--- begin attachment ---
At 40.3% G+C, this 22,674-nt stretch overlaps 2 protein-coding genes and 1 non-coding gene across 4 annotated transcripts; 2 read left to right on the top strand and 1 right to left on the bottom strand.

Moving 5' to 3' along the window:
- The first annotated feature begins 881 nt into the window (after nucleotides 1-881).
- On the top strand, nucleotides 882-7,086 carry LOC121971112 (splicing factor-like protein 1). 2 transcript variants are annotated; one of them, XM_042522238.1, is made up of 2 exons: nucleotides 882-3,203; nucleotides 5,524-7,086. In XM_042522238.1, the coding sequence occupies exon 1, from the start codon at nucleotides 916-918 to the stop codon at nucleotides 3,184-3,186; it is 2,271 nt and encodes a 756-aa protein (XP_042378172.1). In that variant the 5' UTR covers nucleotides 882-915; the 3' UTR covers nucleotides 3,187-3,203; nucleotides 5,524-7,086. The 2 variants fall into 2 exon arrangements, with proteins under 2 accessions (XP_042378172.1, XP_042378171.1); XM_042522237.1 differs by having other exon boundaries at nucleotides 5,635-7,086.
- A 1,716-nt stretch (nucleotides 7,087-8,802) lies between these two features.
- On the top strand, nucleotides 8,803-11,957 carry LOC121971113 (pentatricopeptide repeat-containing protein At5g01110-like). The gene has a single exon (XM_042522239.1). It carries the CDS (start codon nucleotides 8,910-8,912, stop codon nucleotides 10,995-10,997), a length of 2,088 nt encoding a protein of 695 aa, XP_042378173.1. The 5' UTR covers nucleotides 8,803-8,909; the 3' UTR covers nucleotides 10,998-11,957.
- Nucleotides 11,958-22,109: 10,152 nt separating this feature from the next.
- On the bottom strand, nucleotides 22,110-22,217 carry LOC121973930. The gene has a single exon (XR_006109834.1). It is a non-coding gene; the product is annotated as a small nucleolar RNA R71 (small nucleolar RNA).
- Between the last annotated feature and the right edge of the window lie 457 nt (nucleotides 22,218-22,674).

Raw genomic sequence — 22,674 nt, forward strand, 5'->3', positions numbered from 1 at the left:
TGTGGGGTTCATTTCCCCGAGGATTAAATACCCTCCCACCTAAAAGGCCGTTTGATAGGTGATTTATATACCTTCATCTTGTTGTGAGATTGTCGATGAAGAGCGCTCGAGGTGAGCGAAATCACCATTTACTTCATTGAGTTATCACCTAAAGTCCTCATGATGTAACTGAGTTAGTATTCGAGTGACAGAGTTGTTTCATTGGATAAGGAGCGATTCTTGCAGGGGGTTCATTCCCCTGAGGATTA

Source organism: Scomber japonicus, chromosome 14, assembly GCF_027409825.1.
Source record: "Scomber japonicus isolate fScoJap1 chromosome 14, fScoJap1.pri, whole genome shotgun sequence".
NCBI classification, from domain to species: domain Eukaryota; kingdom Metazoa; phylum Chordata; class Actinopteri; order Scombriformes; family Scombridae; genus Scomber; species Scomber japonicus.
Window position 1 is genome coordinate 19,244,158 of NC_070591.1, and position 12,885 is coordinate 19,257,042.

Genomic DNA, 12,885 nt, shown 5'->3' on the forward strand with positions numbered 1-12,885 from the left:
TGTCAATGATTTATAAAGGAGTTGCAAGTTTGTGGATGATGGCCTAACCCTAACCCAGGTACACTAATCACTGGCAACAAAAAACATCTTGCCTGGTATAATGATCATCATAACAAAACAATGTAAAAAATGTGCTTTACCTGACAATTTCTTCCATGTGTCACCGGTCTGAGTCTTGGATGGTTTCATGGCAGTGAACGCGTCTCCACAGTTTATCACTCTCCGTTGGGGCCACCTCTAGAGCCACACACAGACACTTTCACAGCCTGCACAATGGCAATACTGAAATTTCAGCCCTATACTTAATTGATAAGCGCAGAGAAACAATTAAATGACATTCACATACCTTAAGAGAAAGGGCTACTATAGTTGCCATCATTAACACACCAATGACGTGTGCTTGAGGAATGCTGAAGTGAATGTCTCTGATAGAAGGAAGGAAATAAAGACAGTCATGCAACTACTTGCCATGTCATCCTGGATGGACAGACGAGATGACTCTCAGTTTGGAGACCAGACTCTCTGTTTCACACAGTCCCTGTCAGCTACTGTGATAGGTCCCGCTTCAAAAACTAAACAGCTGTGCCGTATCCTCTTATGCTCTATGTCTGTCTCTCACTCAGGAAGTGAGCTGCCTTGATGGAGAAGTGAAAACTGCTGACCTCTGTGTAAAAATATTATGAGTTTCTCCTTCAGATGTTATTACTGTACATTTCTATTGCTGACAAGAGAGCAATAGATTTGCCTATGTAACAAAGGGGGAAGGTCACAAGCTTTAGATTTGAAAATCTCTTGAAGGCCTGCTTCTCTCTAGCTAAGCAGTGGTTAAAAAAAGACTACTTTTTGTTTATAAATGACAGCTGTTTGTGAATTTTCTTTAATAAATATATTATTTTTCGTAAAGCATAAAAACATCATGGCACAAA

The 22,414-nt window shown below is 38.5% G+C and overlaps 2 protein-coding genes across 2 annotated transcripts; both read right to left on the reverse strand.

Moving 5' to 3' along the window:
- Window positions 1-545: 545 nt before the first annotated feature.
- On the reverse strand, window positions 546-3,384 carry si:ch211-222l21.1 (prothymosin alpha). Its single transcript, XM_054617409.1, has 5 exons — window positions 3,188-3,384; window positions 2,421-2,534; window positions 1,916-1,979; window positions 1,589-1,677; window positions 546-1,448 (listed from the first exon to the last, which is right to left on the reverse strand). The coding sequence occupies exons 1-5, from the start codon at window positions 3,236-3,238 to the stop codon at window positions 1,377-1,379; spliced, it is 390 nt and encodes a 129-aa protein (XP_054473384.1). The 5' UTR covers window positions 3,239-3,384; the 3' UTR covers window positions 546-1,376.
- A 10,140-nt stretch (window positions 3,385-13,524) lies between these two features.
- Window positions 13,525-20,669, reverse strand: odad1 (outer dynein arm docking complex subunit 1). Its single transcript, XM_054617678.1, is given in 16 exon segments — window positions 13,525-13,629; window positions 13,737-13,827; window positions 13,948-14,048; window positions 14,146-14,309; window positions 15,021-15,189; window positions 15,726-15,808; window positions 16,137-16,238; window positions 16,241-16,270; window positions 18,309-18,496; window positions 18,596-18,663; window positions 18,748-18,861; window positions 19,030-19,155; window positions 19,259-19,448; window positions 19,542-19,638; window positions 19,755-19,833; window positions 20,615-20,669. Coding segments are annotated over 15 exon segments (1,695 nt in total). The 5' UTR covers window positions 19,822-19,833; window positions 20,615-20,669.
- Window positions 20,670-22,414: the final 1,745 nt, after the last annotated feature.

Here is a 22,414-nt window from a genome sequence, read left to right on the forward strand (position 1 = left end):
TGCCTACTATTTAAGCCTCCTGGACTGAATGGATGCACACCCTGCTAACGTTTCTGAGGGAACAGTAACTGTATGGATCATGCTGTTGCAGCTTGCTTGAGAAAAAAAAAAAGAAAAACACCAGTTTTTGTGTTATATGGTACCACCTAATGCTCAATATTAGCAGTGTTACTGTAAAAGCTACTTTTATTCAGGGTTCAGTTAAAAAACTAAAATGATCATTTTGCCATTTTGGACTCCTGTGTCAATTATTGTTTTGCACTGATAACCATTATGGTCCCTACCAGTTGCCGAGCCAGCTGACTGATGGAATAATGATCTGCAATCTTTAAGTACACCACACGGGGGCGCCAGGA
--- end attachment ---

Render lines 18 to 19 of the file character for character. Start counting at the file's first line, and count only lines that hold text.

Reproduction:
The 22,414-nt window shown below is 38.5% G+C and overlaps 2 protein-coding genes across 2 annotated transcripts; both read right to left on the reverse strand.

Moving 5' to 3' along the window: